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Troubleshooting Off-Odor in a Viognier


Megan M — via Live Chat asks,

I have a kit viognier that has finished fermenting but has a funky smell I can’t identify. (I wish we had a computer-based smell-o-vision!) It’s not vinegar, but it’s persistent. Closest description I have is the smell of grapes when they are green and still on the vine. The taste is fine, and the weird nose goes away in the glass, but I’m hesitant to bottle it. Any ideas? It’s been sitting in its carboy with a solid bung (topped up) for about 8 weeks after the last ferment, and it hasn’t dropped any real sediment since its last racking.


Viognier can be a bit of an odd duck. Like Riesling, it can get some of those weird petrol/gas like aromas, and that’s just natural, from the grapes. Like Sauvignon Blanc, it can also get reductive, especially when aged in closed-off situations like you describe. It’s possible it needs a racking or that it even might benefit from a small copper sulfate addition. Always do bench trials here. That’s not the answer if no improvement is noted.

You also might want to try fining to help your Viognier drop its turbidity and fall bright, which can often clean up aromas too. If you don’t mind using animal proteins, one that has some nice effects in white wines and can really freshen up aromas is Gelarom from Laffort. I know it’s so hard to do bench trials when you do such small-scale winemaking, but if you’ve got the tools to measure out teeny amounts of liquids like micropipettes (and I wish all winemakers would invest in these, as well as a gram scale that measures to the 0.01), you can do fining trials in as little as 50 mL wine.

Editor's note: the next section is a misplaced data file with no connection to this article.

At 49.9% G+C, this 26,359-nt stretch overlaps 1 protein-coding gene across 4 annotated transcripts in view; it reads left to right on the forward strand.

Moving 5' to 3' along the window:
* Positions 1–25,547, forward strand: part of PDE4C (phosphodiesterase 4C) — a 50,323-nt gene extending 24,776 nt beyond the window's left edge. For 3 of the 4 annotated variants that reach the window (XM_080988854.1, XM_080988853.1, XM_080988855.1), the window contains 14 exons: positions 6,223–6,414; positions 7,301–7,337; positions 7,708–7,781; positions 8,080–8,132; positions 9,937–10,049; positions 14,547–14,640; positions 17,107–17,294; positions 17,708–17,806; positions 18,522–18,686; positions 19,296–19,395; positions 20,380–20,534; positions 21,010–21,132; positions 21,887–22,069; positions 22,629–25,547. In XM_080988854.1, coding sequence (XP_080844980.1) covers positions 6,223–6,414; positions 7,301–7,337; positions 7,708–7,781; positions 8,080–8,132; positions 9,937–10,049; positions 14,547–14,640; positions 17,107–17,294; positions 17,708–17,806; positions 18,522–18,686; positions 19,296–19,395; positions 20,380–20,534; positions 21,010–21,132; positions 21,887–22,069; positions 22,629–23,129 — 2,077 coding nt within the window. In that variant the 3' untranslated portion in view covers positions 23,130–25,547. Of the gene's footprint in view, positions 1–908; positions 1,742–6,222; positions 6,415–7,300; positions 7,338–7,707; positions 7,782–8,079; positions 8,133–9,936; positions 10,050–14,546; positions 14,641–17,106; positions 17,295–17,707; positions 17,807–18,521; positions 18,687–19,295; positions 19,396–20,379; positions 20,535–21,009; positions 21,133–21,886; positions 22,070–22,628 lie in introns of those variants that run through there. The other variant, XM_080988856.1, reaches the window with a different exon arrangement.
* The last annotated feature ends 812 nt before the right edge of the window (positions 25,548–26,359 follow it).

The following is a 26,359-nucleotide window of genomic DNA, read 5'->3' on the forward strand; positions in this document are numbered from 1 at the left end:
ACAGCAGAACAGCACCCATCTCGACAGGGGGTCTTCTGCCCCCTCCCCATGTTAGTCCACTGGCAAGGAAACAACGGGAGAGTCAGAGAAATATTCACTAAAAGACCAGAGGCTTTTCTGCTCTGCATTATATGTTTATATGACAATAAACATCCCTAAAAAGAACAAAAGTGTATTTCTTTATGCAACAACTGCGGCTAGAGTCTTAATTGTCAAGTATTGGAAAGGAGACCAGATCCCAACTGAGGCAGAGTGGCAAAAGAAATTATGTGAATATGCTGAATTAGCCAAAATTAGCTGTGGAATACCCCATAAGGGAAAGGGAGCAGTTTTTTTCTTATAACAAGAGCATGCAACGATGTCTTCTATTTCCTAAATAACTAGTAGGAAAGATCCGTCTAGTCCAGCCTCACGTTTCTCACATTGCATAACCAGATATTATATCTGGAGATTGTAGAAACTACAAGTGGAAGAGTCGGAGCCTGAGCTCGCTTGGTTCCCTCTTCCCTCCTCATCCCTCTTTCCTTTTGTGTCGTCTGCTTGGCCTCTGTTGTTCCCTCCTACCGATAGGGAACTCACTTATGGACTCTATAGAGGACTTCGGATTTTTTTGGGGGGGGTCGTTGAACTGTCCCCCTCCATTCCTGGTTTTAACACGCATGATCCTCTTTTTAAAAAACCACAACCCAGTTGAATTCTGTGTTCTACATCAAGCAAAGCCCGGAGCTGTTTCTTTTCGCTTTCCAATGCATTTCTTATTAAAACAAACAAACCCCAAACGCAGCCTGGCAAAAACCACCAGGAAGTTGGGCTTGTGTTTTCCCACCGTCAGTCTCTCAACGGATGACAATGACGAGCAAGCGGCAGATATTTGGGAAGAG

You could always try to blend in another wine to give the aroma a lift. Good matches for Viognier are other Rhône varieties like Roussanne or Marsanne; even Chardonnay can sometimes work as well. You guys and gals know I always say “Never blend a loser” . . . but sometimes even 1% of something else can really make a big positive impact. Good luck!

Response by Alison Crowe.